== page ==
According to all the polls and the pundits, transit has become the top-of-mind issue in this year’s municipal election, and the candidates are all talking about it. The voters’ concern, moreover, mirrors demonstrable problems in our transportation network: traffic is terrible, development has outpaced expansion, and ridership growth is overwhelming service capacity. In short, the politics aligns with reality.
A good thing?
I’m not so sure. Indeed, I’m increasingly convinced that this city, as a political entity, has completely lost the capacity to deal with transit in an even vaguely intelligent fashion. There’s way too much foreplay and far too little follow-through. And this regrettable feature of our political culture – which, as Ed Levy has shown, is long in evidence — has become much worse during this campaign.
Consider these two pieces of evidence….
Exhibit A: On the day after Mayor Rob Ford unveiled his hallucinatory subway scheme, the Toronto Star ran a graphic that superimposed all four leading candidates’ respective plans onto a single, interactive map. I don’t mean to criticize the Star’s graphics department, but the image perfectly symbolizes the insanity of this election’s transit debate.
We are most assuredly not having one of those robust, the-truth-will-emerge discourses beloved of orthodox (small-l) liberals. Rather, we are having the sort of debate that is coating the electorate in a sticky, opaque goo of confusion. It is a debate chock-a-block with timorous euphemisms, fantastical financing schemes and a surreal tangle of coloured lines that makes me feel like someone dropped a tab of acid in my morning coffee.
Ford’s scheme requires no further comment. John Tory’s Smart Track plan remarkably depends on the feds to put up no less than four times the amount of funding that the Harper Tories reluctantly committed to the Sheppard LRT and subsequently shifted to the subway scheme as a favour to Jim Flaherty’s buddy Rob.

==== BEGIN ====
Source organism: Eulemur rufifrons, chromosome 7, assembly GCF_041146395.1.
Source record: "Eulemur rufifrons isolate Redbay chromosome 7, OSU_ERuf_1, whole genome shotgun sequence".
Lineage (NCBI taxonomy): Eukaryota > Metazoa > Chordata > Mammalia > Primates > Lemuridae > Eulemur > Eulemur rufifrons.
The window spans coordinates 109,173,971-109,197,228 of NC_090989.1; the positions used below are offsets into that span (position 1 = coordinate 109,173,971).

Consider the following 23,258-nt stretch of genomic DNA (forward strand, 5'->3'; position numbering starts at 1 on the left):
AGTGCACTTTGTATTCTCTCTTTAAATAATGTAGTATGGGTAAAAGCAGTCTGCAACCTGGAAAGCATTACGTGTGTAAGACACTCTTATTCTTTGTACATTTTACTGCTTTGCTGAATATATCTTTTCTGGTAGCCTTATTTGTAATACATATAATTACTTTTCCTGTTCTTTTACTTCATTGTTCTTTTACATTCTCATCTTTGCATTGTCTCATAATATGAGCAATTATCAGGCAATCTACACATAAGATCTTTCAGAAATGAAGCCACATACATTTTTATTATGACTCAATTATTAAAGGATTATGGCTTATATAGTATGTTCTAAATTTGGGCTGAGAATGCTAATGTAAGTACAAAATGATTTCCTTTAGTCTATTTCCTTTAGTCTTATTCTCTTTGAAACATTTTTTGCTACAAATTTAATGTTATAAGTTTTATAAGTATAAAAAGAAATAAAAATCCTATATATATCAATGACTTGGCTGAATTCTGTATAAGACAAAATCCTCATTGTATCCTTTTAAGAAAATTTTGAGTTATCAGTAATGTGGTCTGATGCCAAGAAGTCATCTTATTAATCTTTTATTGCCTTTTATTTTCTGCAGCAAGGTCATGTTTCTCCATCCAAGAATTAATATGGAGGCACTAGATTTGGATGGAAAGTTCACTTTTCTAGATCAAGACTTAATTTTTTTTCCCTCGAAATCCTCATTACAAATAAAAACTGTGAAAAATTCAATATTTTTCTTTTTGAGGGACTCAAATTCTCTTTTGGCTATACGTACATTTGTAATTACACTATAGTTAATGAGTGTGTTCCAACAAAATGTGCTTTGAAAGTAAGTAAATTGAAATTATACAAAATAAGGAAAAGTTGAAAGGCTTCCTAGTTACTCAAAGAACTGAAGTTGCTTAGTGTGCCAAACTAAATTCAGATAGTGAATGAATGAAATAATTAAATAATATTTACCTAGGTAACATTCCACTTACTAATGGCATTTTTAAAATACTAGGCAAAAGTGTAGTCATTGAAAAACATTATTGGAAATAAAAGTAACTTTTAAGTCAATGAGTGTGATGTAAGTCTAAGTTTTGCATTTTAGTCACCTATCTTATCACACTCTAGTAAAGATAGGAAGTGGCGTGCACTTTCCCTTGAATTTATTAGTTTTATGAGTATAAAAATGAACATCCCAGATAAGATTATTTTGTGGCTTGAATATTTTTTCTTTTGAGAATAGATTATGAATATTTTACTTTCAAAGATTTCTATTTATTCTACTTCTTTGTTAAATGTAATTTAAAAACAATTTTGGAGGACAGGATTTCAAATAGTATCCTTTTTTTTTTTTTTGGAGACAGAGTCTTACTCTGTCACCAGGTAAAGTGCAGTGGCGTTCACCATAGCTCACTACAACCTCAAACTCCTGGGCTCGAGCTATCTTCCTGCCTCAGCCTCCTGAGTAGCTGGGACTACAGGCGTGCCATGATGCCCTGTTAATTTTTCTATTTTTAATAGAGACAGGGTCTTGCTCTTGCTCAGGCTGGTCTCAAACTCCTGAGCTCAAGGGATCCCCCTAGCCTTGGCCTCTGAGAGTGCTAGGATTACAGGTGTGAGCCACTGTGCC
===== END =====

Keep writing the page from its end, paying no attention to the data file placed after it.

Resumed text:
Olivia Chow, meanwhile, is pledging to borrow “up to” $1 billion as a way to incent Ottawa and Queen’s Park to underwrite the [insert euphemism here] relief line. I’m not seeing how proposing to go deeper into debt is a viable way of showing you’ve got skin in the game. David Soknacki’s platform is the only one that simply states that the city should do what it committed contractually to doing back in the fall of 2012. And for his forthrightness, he’s stuck in single-digit limbo.
Exhibit B: On Friday, the Pembina Institute released an insightful but dispiriting report that quantifies the repercussions of 20, but actually 30, years of buck-passing and re-litigating on the transit file. The report’s centerpiece of is a table revealing that Toronto’s use and dependence on transit is basically inversely proportional to our investment in the same. Vancouver, Calgary and Edmonton have made amazing gains in recent years. Calgary extended the length of its LRT network by 59% in the last decade. Vancouver, 42%. Toronto’s system has grown by 9%, even though our per capita transit usage far exceeds those other metropolitan areas.